Parkinson's Disease

Presentation:
Breathy, hypophonic, tremulous, monotone
Vocal cords are adynamic and bowed

Parkinson's Disease

Treatment:
Voice training with SLP
Medication: Dopamine for tremors can be helpful.

Myasthenia Gravis

Neuromuscular junction disorder with weakness and fatigue of the skeletal muscles. Affects all ages

Myasthenia Gravis

Cause:
Acetylcholine deficiency causes an inability of the myoneural junction depolarization

Myasthenia Gravis

Presentation:
Gradual onset
Diplopia and ptosis of the eyelids. Facial weakness
Voice alteration with weakness of the laryngeal muscles and difficulty speaking. Voice fatigue
Dysphagia and Dyspnea

Myasthenia Gravis

Testing:
Acetylcholinesterase testing and EMG

Myasthenia Gravis

Treatment:
Voice improves after rest
May need emergent airway
Acetylcholinesterase: neostigmine
Fluids
Avoid fatigue
Range of motion

ALS

Progressive degeneration of anterior horn cells in the spinal cord that causes wasting and weakness of the skeletal muscle

ALS

Presentation:
Usually involves the hands, forearms, legs and progresses to the rest of the body the face, throat and respiratory system
Raspy, monotone voice, difficulty speaking and difficulty swallowing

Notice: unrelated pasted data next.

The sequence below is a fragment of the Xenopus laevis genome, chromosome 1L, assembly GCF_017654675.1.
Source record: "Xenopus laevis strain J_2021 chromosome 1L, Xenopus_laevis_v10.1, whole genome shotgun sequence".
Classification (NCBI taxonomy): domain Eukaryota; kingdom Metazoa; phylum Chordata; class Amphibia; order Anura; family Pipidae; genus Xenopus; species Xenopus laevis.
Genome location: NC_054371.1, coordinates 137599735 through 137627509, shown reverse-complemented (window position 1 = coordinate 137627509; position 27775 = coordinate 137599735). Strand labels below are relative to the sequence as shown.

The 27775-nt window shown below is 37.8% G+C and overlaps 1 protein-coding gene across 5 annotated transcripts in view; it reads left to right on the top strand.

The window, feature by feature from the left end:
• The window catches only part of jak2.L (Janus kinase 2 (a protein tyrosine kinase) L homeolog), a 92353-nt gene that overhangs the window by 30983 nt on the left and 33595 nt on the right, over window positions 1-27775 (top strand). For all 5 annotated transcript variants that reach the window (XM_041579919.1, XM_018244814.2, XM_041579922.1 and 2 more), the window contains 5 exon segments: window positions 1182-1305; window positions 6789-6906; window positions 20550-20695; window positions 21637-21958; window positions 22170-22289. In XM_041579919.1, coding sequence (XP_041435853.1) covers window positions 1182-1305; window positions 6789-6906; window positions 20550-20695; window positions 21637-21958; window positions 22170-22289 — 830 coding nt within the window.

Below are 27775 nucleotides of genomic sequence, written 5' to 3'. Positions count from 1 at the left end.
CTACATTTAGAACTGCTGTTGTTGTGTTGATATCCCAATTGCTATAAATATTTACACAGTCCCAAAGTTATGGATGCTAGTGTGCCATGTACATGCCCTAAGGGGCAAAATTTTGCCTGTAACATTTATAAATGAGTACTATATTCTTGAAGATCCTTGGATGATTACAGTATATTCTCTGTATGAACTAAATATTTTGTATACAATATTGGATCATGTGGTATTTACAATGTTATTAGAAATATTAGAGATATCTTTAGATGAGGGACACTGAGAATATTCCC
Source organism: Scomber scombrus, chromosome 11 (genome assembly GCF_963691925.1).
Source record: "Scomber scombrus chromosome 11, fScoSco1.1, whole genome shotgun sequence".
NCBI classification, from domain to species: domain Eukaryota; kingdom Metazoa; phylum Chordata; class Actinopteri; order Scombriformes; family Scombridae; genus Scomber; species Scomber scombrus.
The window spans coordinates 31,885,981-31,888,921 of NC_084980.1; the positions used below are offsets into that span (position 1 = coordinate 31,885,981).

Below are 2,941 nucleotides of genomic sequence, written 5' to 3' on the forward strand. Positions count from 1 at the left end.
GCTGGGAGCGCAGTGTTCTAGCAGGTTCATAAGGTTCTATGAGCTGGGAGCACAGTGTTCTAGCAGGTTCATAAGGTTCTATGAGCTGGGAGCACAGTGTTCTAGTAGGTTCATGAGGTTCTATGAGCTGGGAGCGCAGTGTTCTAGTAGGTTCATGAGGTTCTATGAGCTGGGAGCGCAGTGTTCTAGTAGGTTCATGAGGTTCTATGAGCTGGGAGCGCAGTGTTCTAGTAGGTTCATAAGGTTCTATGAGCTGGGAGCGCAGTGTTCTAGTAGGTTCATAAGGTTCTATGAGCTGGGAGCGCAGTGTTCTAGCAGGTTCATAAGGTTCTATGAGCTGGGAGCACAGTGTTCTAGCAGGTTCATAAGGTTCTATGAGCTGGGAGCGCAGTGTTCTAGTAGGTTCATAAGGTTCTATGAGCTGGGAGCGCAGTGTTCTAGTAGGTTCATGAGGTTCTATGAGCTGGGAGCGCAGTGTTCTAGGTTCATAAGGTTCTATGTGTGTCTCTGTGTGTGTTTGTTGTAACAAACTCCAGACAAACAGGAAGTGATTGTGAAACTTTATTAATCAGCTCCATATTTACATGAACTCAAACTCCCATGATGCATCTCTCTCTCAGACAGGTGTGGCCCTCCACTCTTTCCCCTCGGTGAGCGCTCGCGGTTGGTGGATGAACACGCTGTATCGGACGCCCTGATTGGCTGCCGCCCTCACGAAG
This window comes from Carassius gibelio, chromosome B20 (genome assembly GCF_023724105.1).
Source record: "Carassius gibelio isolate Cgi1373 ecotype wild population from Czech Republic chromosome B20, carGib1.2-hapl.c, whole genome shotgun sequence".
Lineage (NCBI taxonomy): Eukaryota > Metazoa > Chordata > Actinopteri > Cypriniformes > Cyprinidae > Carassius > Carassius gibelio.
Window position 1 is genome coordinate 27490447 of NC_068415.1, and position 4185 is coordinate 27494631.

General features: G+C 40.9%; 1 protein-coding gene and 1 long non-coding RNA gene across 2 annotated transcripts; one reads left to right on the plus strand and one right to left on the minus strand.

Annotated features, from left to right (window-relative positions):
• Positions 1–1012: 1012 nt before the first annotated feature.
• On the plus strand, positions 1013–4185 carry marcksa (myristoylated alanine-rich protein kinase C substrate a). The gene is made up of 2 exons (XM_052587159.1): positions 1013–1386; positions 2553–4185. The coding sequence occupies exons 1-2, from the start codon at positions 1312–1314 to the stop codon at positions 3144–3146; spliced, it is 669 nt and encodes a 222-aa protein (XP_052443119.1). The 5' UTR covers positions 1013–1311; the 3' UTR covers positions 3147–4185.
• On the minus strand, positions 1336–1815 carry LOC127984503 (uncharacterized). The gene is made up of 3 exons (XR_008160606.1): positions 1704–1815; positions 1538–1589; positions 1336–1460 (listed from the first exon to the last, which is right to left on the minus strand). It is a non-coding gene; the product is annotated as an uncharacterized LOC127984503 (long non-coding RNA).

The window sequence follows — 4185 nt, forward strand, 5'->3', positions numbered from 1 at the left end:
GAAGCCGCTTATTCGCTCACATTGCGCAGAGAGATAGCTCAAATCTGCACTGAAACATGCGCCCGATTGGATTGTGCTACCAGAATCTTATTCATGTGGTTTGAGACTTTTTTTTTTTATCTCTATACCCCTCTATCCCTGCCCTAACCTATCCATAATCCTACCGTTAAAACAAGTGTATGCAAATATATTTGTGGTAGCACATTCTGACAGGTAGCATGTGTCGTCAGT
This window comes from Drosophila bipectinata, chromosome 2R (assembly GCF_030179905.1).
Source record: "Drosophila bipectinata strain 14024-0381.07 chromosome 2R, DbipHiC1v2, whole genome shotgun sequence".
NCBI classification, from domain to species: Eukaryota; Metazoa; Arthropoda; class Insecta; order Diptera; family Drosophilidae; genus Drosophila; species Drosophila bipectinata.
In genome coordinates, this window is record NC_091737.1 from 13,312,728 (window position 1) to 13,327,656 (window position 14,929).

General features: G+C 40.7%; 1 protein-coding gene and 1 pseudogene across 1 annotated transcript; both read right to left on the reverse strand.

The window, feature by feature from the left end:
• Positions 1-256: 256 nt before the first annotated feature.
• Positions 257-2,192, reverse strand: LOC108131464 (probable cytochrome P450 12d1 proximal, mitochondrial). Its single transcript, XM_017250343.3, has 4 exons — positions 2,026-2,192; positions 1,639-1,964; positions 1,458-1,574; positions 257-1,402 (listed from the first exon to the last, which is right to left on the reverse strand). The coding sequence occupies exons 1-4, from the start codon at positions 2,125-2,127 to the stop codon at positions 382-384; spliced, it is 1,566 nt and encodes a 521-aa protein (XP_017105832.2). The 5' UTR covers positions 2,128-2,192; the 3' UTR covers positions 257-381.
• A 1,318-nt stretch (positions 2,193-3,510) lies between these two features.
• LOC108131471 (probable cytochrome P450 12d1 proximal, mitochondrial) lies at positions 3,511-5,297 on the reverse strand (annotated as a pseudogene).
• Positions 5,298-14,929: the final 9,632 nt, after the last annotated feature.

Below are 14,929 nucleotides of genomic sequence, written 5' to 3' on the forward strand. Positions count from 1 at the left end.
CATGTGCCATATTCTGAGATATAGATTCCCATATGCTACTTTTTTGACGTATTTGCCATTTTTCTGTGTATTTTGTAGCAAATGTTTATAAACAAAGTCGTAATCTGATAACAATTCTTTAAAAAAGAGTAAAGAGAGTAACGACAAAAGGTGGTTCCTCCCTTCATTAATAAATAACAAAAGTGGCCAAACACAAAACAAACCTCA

Depressed gag reflex
Pooling secretions in the larynx and hypopharynx

ALS

Treatment:
Discussion of future treatment and advance directive
Consideration of mechanical ventilation

ALS

Death is often due to respiratory insufficiency or aspiration pneumonia

Laryngeal Neoplasia

There are benign, premalignant, and malignant neoplastic lesions

Laryngeal Neoplasia

Presentation can include hoarseness, dysphagia, odynophagia, and aspiration

Benign

: Vocal cord nodules, polyps, granulomas

Laryngeal Neoplasia

Benign to premalignant: Recurrent respiratory papillomatosis

Laryngeal Neoplasia

Leukoplakia
Laryngeal cancer

RRP

Most common benign neoplastic process of larynx
Cause:
Infection HPV (human papilloma virus). Usually type 6 and 11

RRP

Presentation:
Juvenile onset Usually age 2-4 years. Otherwise in the 30's. Rare after age 40
Recurrent growth of exophytic warty lesions
Presents with hoarseness, stridor, cough
More aggressive in children and recurrent

RRP

Treatment:
CO2 laser resection, cold steel dissection. Intralaryngeal cidofovir (Vistide) off-label use.
Neither are curative. HPV DNA remains present.

Leukoplakia

Denotes white patch or plaque on mucous membrane
Cause: